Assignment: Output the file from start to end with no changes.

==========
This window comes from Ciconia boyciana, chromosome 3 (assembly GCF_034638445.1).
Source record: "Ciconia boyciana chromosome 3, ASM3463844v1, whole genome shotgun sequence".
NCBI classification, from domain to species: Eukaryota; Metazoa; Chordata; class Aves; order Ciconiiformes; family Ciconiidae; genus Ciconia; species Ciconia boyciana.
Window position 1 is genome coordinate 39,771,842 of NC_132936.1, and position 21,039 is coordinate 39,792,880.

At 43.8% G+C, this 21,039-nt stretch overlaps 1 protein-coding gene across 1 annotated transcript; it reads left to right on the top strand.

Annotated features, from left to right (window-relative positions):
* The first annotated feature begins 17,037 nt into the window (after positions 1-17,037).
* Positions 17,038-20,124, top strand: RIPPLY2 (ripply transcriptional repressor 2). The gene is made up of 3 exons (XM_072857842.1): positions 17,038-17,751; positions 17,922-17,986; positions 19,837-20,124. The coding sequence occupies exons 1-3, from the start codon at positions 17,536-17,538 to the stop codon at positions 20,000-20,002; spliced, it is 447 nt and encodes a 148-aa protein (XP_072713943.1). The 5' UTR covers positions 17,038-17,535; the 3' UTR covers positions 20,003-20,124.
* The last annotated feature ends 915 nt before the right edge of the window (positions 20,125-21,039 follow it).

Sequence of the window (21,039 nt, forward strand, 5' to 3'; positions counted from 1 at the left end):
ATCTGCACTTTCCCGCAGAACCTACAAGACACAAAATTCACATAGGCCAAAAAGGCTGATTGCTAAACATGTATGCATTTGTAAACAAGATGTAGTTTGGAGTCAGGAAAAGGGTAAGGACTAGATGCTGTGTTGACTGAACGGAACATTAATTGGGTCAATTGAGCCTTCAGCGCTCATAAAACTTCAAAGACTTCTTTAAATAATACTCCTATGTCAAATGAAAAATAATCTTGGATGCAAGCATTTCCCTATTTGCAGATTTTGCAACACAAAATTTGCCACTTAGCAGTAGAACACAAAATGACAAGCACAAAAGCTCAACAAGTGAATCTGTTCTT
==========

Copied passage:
This window comes from Ciconia boyciana, chromosome 3 (assembly GCF_034638445.1).
Source record: "Ciconia boyciana chromosome 3, ASM3463844v1, whole genome shotgun sequence".
NCBI classification, from domain to species: Eukaryota; Metazoa; Chordata; class Aves; order Ciconiiformes; family Ciconiidae; genus Ciconia; species Ciconia boyciana.
Window position 1 is genome coordinate 39,771,842 of NC_132936.1, and position 21,039 is coordinate 39,792,880.

At 43.8% G+C, this 21,039-nt stretch overlaps 1 protein-coding gene across 1 annotated transcript; it reads left to right on the top strand.

Annotated features, from left to right (window-relative positions):
* The first annotated feature begins 17,037 nt into the window (after positions 1-17,037).
* Positions 17,038-20,124, top strand: RIPPLY2 (ripply transcriptional repressor 2). The gene is made up of 3 exons (XM_072857842.1): positions 17,038-17,751; positions 17,922-17,986; positions 19,837-20,124. The coding sequence occupies exons 1-3, from the start codon at positions 17,536-17,538 to the stop codon at positions 20,000-20,002; spliced, it is 447 nt and encodes a 148-aa protein (XP_072713943.1). The 5' UTR covers positions 17,038-17,535; the 3' UTR covers positions 20,003-20,124.
* The last annotated feature ends 915 nt before the right edge of the window (positions 20,125-21,039 follow it).

Sequence of the window (21,039 nt, forward strand, 5' to 3'; positions counted from 1 at the left end):
ATCTGCACTTTCCCGCAGAACCTACAAGACACAAAATTCACATAGGCCAAAAAGGCTGATTGCTAAACATGTATGCATTTGTAAACAAGATGTAGTTTGGAGTCAGGAAAAGGGTAAGGACTAGATGCTGTGTTGACTGAACGGAACATTAATTGGGTCAATTGAGCCTTCAGCGCTCATAAAACTTCAAAGACTTCTTTAAATAATACTCCTATGTCAAATGAAAAATAATCTTGGATGCAAGCATTTCCCTATTTGCAGATTTTGCAACACAAAATTTGCCACTTAGCAGTAGAACACAAAATGACAAGCACAAAAGCTCAACAAGTGAATCTGTTCTT